Theme 3 - Sharks are generally long-lived, late maturing,
have low fecundity and often have small population sizes.
Consequently, such species are particularly susceptible to
overfishing and are slow to recover if overfished.
Most sharks have a low reproductive potential attributed to their slow growth and delayed
maturation, long reproductive cycles and low fecundity (a small number of offspring). These aspects of
their biology also mean that shark populations are slow to recover if they are overfished.
Some of the commercially important shark species give birth to their young in shallow coastal
waters. The young remain in these areas (nurseries) for months or years. These sharks are very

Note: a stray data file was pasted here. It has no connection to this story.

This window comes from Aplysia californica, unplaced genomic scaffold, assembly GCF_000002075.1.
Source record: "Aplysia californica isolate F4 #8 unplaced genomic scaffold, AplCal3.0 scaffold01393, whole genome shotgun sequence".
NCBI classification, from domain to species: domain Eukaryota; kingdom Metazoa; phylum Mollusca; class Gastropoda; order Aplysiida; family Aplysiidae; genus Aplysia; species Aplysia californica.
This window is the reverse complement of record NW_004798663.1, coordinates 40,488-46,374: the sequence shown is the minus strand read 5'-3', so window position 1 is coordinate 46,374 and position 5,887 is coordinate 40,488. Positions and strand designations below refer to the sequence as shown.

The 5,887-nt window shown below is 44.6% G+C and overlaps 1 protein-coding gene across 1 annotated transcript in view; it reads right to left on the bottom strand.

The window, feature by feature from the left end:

vulnerable to modern fishing operations. Sharks are also caught in high-seas longline fisheries. Even
so, some valuable and biologically sustainable fisheries for sharks do exist. Such fisheries are closely
monitored by scientists.
Importantly, the Australian Government has recently implemented its Sharkplan
as its response to the International Plan of Action for the Conservation and Management of
Sharks. This should help to ensure the long-term sustainable use of Australia’s shark populations.
Ideas for schools
Find out about what species of sharks are sold in your local fish shop.
Investigate how these sharks are caught and what is done by fisheries management agencies to protect
species from overfishing. Also, see the relevant information sheets on the MESA Seaweek 2005 web site compiled by
Terrence Walker, Julian Pepperell and Kevin McLoughlin, with links to the schools-activities booklet.